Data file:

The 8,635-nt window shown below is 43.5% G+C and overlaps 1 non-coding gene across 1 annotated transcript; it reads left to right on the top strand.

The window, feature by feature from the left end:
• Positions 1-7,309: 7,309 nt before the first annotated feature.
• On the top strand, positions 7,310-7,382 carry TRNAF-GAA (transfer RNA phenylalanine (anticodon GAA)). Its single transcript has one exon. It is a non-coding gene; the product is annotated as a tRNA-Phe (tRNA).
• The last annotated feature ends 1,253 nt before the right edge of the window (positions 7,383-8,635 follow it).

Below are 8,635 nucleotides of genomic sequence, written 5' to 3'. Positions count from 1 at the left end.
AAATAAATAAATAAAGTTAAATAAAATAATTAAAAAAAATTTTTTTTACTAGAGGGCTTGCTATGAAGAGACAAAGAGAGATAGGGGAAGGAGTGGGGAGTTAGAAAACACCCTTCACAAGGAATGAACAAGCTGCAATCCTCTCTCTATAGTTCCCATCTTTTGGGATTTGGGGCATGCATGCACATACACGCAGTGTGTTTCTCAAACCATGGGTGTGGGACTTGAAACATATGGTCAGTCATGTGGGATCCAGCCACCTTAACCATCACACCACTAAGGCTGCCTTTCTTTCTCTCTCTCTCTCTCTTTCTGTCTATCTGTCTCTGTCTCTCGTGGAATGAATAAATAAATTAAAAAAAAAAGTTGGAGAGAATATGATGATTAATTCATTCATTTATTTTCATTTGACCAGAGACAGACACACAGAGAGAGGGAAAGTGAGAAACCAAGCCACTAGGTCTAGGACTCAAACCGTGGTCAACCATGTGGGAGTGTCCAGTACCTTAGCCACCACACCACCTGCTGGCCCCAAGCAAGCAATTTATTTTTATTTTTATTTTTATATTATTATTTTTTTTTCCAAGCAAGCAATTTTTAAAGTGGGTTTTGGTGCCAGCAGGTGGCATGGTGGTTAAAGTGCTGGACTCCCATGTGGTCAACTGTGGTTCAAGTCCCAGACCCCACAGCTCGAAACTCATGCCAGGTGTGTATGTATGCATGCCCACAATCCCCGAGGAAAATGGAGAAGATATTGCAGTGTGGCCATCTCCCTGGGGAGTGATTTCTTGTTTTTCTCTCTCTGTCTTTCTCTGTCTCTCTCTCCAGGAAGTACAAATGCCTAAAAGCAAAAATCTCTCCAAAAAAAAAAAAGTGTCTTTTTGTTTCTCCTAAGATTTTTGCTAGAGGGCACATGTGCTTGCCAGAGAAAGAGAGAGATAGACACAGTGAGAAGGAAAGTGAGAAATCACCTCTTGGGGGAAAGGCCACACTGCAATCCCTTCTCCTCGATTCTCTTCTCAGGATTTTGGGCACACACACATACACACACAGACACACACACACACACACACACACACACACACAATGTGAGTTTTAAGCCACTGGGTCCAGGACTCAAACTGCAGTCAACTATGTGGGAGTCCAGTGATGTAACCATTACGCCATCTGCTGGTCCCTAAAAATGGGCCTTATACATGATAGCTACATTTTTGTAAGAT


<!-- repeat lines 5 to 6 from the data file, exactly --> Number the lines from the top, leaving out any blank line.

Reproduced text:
• The last annotated feature ends 1,253 nt before the right edge of the window (positions 7,383-8,635 follow it).

Below are 8,635 nucleotides of genomic sequence, written 5' to 3'. Positions count from 1 at the left end.